‘I will destroy their beloved island by linking it with Europe,’ he is alleged to have said.
‘Despite their inbred desire for isolation, I will make Britain join Europe by building a tunnel under the Channel.’
France did eventually pass information on the Exocet to Britain in 1982 which helped the navy to defend itself against further attack in the Falklands War.
However, last night MPs called for an inquiry into what the French government did or did not share with Mrs Thatcher, and whether or not the missiles could have been remotely deactivated.
Tobias Ellwood, who is chairman of Parliament’s defence select committee, said the issue needs ‘further investigation’.
Former Defence Secretary Liam Fox added that France should be ‘open and honest’ about what happened.
During the Falklands War, Royal Navy ships carrying WE.177 nuclear bombs were assigned to the task force that sailed to the islands to fight Argentine forces. It remains unclear if they were on board vessels when they engaged in action around the Falklands
Eight survivors from HMS Sheffield are seen at a ceremony outside Sheffield Cathedral in the year after the attack
Prince Charles is seen speaking to survivor John Strange, of Gosport, who was severely burned when HMS Sheffield was hit by an Exocet missile in the Falklands conflict
The burnt wreckage of HMS Sheffield is seen shortly before it sank while being towed back to shore in the days following the attack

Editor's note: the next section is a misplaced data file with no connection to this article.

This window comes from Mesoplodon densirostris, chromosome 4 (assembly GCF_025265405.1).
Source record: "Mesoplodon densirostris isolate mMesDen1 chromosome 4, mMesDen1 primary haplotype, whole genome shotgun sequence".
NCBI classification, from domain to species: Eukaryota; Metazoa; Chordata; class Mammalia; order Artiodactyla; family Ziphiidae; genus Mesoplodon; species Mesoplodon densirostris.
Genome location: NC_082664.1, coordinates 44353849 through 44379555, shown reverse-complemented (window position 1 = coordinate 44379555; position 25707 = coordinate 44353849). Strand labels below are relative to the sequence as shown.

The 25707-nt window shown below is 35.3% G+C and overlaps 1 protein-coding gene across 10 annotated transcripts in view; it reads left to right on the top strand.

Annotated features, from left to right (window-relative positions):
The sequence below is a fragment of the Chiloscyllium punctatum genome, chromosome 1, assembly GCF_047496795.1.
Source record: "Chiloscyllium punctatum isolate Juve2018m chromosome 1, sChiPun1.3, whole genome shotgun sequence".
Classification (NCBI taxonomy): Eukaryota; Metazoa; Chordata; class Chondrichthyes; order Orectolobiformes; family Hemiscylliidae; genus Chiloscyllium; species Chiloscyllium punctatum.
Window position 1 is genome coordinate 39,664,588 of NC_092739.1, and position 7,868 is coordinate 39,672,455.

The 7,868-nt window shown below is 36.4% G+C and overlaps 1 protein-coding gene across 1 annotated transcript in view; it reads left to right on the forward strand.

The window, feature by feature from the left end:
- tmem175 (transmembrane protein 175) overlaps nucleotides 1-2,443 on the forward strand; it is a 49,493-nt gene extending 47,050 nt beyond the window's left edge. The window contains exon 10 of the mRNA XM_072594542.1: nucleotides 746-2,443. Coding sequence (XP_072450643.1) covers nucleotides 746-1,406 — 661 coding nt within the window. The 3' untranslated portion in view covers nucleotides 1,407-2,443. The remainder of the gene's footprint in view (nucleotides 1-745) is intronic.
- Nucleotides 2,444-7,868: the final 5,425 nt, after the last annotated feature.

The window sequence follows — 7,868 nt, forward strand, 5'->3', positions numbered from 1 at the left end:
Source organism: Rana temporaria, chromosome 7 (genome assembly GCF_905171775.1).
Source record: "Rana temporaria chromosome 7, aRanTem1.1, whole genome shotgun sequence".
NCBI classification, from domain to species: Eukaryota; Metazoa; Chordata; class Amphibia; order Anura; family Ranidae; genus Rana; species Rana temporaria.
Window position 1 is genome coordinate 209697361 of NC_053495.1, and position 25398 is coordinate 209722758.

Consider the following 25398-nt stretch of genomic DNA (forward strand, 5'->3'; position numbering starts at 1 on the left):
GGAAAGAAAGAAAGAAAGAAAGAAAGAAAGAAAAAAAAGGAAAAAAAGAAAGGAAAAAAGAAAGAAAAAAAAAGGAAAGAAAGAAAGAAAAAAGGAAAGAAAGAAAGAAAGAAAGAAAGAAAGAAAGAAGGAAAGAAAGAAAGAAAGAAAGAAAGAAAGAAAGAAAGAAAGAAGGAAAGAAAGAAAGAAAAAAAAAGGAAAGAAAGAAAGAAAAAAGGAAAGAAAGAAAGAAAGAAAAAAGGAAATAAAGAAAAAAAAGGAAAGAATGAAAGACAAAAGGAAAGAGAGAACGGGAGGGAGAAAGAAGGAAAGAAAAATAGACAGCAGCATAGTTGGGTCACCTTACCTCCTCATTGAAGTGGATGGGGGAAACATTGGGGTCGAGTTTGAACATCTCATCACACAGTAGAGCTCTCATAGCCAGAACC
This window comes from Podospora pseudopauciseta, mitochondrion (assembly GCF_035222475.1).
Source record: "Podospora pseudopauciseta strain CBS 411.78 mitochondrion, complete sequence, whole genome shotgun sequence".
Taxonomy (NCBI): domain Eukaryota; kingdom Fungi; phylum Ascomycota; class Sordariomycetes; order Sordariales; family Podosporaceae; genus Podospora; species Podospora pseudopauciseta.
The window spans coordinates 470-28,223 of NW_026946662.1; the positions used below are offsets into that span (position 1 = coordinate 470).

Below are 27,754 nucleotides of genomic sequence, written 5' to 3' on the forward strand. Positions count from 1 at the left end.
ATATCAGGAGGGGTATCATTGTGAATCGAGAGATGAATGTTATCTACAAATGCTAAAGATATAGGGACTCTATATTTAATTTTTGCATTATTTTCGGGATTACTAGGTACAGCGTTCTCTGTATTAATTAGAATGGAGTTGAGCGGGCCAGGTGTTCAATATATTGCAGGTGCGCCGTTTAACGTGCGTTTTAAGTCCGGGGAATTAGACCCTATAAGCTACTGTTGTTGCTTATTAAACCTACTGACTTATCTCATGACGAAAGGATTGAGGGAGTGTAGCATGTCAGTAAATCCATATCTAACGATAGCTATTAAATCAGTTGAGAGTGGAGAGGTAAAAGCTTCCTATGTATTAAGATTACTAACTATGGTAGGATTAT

Casualties from HMS Sheffield are seen shortly after landing with rescuers via helicopter on aircraft carrier HMS Hermes
A survivor from the Exocet missile attack on HMS Sheffield is aided by men wearing anti-flash hoods on board HMS Hermes after being lifted to the ship by helicopter
Experts in the UK believed the missiles contained a kill switch partly through examining earlier versions that had been bought by the Army.
French company Aerospatiale, which made the weapons, insisted that kill switches did not exist.
Mr Ellwood said: ‘We don’t know the wider decision-making that surrounded this. Indeed, those responsible might not even be alive today.
‘As we look to future battles we must learn from past events, and that includes how we work with allies and how we share critical intelligence.
‘It certainly would have been game-changing had France chosen to share this characteristic of the Exocet.’
The HMS Sheffield was the first British warship to have been lost since the Second World War.
The ship was hit on its starboard side, ripping a hole 15ft long and 4ft high – and instantly killing eight cooks and setting it on fire, which lasted for two days.
Twelve crew members were thought to be killed by fumes and several were seriously burned.
Six days after it was attacked, the ship sank while being towed back to the shore.
Speaking on the BBC today, survivor Andy Stevenson spoke of the moment the Sheffield was hit.
‘If you imagine a missile you are expecting a bang. No bang at all. It was like a massive blast of air that blew me out my bunk,’ he said.
During the Falklands War, Royal Navy ships carrying WE.177 nuclear bombs were assigned to the task force that sailed to the islands to fight Argentine forces.
In 2003, the Government admitted that British ships were carrying nuclear weapons, but insisted there was never any intention to use them in the conflict.